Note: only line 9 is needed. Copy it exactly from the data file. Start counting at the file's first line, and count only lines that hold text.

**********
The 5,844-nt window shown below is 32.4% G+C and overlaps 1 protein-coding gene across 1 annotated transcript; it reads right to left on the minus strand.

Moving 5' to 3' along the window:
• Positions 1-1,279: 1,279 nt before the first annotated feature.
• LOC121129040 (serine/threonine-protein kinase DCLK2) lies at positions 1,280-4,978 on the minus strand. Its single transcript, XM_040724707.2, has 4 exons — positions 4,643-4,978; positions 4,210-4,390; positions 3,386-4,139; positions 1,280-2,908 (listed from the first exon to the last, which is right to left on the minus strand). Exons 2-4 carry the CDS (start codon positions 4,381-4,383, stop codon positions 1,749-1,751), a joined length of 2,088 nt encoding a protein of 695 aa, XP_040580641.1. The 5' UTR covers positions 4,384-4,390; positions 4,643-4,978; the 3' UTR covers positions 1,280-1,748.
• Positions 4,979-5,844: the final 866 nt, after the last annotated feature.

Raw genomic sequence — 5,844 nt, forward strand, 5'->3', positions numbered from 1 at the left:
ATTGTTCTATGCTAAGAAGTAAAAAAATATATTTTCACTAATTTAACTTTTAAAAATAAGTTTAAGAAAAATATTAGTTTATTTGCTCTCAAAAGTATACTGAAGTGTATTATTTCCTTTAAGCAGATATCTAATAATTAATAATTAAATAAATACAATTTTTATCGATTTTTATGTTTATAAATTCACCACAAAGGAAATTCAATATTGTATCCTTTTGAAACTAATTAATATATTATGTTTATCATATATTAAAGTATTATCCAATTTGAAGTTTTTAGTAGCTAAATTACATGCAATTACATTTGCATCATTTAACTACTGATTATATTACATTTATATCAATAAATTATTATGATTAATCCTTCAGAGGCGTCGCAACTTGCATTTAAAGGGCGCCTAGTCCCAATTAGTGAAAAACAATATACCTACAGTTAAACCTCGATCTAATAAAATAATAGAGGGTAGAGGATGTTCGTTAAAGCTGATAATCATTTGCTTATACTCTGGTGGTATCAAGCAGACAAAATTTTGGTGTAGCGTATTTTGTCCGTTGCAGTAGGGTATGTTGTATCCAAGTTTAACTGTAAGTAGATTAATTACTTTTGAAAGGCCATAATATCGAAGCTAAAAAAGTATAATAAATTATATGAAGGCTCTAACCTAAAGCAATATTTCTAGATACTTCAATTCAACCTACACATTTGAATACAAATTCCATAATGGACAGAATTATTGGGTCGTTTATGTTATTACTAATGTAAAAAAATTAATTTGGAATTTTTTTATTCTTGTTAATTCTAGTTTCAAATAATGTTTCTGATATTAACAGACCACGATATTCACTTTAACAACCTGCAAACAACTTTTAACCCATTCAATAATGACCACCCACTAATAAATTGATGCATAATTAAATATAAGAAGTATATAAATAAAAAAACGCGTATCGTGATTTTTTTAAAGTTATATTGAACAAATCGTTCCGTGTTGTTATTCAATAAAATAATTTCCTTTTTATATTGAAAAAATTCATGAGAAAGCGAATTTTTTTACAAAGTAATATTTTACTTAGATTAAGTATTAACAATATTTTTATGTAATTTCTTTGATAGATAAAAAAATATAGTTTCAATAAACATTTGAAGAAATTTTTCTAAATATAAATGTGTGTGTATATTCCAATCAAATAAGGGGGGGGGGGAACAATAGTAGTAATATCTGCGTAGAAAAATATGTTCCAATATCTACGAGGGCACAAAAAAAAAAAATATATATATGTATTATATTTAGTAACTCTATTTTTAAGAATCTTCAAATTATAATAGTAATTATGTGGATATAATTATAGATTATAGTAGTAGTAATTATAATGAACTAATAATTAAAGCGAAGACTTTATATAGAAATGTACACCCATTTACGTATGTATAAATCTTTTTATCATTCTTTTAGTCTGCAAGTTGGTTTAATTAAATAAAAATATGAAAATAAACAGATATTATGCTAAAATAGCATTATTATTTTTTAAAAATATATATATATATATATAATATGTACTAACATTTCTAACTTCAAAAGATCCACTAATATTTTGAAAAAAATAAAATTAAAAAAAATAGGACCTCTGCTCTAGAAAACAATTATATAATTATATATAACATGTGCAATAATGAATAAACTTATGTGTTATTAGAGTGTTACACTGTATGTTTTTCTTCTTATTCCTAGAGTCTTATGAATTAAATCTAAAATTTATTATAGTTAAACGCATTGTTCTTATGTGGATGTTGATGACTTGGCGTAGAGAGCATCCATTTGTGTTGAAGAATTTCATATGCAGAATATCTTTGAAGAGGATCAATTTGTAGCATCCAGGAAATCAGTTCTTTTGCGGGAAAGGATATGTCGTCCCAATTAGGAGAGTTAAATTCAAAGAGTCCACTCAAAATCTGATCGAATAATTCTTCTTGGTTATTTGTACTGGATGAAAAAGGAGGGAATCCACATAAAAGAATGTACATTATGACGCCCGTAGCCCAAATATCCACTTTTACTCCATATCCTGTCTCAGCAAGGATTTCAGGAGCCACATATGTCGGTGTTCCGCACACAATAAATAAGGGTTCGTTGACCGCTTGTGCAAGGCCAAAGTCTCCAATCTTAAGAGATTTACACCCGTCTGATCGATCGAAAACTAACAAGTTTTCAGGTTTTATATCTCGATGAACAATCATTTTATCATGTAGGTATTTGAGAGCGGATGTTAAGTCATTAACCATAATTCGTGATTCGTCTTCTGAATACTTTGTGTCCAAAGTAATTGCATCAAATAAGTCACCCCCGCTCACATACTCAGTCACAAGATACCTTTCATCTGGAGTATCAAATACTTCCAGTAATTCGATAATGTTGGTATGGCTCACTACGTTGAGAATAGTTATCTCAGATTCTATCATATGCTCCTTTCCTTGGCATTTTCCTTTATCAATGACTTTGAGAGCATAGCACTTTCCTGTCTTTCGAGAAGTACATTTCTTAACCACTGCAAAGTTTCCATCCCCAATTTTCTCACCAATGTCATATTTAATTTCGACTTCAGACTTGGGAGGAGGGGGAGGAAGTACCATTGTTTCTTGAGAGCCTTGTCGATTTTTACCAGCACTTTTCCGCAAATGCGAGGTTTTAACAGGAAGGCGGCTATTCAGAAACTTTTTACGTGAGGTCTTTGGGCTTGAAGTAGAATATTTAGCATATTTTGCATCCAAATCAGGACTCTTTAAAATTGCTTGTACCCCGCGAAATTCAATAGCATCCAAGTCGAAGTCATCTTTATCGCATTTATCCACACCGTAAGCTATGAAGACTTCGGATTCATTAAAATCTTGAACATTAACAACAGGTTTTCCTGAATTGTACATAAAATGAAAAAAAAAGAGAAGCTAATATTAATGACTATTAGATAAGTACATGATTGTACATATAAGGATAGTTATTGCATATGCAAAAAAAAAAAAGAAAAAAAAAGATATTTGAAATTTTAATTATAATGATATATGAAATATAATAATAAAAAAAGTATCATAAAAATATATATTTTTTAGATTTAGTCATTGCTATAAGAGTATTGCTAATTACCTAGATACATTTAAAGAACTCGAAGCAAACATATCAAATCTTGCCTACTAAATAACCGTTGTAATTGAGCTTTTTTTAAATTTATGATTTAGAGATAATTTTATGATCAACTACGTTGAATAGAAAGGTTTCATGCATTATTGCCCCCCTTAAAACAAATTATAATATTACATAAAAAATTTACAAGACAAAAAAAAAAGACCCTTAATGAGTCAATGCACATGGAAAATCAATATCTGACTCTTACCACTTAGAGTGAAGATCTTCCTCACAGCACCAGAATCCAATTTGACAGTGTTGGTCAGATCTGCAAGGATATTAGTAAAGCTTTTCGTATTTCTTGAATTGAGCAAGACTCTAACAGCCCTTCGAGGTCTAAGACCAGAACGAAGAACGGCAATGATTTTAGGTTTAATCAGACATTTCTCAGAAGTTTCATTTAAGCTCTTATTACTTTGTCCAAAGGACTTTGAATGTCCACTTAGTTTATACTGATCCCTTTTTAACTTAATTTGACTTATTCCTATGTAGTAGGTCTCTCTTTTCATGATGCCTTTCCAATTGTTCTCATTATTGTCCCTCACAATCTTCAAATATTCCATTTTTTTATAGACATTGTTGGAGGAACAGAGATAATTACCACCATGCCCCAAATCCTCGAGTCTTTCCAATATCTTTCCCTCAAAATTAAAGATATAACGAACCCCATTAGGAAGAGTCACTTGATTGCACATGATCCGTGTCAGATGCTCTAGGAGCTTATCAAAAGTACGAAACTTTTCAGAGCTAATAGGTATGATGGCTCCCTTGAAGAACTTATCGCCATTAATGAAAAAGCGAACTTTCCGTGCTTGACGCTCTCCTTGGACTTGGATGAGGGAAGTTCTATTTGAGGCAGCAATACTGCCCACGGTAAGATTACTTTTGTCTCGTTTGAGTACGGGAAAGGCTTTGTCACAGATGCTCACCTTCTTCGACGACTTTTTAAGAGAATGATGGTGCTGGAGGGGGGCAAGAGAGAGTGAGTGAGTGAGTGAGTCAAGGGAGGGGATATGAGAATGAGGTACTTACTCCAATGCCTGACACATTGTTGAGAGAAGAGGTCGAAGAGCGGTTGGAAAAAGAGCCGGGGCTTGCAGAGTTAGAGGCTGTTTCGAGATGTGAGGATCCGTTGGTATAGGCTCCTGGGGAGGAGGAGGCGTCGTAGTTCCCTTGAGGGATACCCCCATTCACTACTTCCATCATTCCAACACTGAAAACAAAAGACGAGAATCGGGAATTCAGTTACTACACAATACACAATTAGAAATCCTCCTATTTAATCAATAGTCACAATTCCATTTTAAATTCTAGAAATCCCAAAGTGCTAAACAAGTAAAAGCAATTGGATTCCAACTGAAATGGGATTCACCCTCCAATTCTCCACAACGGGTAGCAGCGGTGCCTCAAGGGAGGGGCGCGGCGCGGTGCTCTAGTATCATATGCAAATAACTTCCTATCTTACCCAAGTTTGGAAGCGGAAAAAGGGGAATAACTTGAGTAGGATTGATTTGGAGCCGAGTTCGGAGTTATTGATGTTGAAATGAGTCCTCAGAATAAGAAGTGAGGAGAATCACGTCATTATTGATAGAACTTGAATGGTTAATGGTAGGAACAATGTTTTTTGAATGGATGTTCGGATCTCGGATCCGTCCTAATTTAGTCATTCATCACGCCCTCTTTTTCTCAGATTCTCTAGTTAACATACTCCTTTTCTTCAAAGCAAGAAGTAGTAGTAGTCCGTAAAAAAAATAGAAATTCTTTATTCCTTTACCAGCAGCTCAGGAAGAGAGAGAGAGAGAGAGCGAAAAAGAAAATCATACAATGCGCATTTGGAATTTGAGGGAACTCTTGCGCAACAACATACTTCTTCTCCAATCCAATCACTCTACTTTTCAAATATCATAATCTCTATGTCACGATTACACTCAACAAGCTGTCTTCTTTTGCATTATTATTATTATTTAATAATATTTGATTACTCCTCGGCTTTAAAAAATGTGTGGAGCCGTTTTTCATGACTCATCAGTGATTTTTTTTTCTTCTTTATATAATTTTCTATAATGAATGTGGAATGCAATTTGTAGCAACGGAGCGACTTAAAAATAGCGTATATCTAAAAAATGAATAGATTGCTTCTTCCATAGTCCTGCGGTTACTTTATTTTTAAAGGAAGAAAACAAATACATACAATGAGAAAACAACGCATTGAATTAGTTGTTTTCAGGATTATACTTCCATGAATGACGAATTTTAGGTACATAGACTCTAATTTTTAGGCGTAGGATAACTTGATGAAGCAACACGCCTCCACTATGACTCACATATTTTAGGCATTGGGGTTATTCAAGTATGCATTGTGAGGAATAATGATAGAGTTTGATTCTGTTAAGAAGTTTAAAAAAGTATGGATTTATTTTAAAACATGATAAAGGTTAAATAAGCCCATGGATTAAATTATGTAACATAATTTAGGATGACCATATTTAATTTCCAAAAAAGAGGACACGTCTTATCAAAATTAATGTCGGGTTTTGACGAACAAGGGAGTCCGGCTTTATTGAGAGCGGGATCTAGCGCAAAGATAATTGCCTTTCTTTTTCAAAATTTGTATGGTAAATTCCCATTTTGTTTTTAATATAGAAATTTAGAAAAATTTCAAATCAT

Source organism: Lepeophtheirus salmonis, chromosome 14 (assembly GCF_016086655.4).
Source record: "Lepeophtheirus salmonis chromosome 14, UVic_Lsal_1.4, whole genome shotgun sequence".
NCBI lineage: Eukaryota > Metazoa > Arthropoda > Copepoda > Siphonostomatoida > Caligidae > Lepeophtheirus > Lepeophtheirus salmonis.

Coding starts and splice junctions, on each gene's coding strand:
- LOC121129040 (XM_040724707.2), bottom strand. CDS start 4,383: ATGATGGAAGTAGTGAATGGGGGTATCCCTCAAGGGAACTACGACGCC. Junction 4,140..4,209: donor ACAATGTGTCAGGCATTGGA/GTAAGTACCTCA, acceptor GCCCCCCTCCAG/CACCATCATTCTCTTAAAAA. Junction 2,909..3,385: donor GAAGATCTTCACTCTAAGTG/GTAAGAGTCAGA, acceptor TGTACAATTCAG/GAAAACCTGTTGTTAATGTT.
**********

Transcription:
Source record: "Lepeophtheirus salmonis chromosome 14, UVic_Lsal_1.4, whole genome shotgun sequence".